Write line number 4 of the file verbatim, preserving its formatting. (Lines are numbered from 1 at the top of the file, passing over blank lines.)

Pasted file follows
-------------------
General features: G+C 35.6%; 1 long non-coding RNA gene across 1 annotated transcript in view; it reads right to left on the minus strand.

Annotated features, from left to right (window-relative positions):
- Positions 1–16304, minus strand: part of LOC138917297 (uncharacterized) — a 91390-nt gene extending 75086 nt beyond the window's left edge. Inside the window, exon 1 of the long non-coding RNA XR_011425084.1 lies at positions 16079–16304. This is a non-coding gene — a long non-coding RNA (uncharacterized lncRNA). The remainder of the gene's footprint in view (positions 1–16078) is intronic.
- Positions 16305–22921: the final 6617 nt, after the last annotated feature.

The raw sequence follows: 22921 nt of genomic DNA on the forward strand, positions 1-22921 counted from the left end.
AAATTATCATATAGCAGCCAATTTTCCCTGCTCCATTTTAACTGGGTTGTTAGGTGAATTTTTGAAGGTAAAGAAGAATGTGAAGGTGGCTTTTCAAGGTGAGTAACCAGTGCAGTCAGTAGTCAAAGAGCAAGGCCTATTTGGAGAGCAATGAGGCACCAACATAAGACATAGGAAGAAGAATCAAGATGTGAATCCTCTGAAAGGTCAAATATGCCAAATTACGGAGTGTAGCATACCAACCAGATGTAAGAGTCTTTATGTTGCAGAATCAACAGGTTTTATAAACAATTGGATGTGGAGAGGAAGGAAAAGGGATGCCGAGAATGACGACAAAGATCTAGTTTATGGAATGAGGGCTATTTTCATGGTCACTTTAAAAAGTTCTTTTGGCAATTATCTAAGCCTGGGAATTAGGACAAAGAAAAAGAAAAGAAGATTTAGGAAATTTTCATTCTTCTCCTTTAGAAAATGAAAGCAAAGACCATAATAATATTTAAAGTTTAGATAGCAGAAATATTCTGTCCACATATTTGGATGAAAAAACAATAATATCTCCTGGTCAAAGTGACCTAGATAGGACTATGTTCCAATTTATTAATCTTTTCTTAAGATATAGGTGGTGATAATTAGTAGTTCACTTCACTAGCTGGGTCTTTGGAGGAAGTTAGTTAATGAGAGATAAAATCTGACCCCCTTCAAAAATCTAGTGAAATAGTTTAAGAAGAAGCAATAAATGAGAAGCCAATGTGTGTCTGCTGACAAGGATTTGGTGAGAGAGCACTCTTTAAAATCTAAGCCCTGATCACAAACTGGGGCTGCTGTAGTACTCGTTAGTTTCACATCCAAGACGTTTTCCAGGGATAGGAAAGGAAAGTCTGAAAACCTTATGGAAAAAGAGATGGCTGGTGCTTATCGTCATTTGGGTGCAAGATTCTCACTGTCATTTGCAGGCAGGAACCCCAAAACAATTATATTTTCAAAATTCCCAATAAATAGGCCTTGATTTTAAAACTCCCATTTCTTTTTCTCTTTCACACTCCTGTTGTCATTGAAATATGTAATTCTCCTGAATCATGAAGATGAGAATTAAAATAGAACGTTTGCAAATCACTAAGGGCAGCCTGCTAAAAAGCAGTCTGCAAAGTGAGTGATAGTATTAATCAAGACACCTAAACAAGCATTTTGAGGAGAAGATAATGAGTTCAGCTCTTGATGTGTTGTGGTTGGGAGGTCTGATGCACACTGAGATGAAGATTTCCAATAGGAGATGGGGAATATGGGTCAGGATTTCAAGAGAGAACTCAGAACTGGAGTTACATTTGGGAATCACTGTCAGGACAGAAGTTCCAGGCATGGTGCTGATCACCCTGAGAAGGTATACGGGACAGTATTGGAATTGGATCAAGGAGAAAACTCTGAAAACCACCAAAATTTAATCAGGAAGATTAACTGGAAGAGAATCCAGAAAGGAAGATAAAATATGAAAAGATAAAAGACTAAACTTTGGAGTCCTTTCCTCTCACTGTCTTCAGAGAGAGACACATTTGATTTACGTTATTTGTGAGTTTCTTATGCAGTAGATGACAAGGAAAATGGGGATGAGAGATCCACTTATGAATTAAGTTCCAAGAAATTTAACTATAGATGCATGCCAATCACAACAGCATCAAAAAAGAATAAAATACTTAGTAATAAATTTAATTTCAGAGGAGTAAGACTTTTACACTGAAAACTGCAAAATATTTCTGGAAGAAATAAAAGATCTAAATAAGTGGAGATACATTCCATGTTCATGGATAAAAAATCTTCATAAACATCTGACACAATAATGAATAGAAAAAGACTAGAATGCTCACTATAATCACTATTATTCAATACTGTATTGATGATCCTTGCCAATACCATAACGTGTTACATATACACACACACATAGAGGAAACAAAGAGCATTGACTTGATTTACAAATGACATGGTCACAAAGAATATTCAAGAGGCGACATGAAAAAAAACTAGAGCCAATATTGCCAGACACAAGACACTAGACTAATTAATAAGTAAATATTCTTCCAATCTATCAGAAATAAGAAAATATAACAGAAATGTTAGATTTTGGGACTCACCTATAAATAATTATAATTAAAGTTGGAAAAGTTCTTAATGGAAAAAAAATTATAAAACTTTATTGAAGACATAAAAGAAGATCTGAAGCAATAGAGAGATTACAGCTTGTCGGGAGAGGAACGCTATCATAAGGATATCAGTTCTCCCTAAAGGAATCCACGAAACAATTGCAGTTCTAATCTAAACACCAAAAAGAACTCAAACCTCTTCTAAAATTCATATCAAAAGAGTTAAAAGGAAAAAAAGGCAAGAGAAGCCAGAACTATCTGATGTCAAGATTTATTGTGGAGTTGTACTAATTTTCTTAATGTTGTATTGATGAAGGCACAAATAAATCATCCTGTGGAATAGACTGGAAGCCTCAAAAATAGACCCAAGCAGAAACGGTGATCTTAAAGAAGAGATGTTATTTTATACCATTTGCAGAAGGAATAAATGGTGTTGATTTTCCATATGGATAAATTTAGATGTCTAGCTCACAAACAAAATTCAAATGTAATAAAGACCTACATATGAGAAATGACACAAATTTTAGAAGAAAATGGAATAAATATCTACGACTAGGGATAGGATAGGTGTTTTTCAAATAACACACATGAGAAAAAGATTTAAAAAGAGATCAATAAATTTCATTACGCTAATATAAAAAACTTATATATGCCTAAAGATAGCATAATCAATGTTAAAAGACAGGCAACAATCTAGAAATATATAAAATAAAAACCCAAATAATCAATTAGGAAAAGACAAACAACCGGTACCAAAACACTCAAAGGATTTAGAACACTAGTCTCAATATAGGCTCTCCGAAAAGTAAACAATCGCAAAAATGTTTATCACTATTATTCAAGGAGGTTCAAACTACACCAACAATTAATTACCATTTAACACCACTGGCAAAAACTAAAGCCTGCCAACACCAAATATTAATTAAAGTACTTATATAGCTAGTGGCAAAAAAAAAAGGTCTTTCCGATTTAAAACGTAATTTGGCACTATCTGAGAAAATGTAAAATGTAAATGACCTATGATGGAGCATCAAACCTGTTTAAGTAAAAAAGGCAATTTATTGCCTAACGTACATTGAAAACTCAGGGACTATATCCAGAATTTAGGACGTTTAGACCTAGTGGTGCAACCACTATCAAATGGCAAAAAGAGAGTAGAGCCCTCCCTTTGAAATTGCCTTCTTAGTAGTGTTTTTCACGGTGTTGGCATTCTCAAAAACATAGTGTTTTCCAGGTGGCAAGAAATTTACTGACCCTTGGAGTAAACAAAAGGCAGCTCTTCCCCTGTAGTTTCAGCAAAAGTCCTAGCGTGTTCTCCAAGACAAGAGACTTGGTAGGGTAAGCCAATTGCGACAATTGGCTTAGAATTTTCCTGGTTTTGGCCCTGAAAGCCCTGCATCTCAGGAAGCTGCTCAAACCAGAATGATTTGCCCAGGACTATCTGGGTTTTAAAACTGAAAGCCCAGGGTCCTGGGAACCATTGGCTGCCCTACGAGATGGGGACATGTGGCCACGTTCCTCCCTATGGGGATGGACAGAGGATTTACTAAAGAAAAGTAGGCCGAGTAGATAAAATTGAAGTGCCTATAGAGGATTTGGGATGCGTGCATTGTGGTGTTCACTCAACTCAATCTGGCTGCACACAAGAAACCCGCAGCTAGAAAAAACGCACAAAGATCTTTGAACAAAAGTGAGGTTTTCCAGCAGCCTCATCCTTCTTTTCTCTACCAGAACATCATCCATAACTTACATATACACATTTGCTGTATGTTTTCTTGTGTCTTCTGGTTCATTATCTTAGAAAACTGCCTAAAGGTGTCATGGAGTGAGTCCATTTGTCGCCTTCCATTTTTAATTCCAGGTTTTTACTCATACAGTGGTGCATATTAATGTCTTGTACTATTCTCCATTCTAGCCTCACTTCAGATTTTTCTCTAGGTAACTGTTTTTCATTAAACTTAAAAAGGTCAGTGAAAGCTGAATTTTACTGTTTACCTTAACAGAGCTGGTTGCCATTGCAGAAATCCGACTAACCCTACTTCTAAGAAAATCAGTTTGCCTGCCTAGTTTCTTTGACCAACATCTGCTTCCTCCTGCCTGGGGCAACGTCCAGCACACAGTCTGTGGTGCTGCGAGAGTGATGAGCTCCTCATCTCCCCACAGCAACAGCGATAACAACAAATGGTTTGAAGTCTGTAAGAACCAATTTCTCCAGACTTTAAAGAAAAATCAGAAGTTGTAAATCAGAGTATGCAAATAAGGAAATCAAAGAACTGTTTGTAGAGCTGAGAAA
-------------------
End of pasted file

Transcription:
- Positions 16305–22921: the final 6617 nt, after the last annotated feature.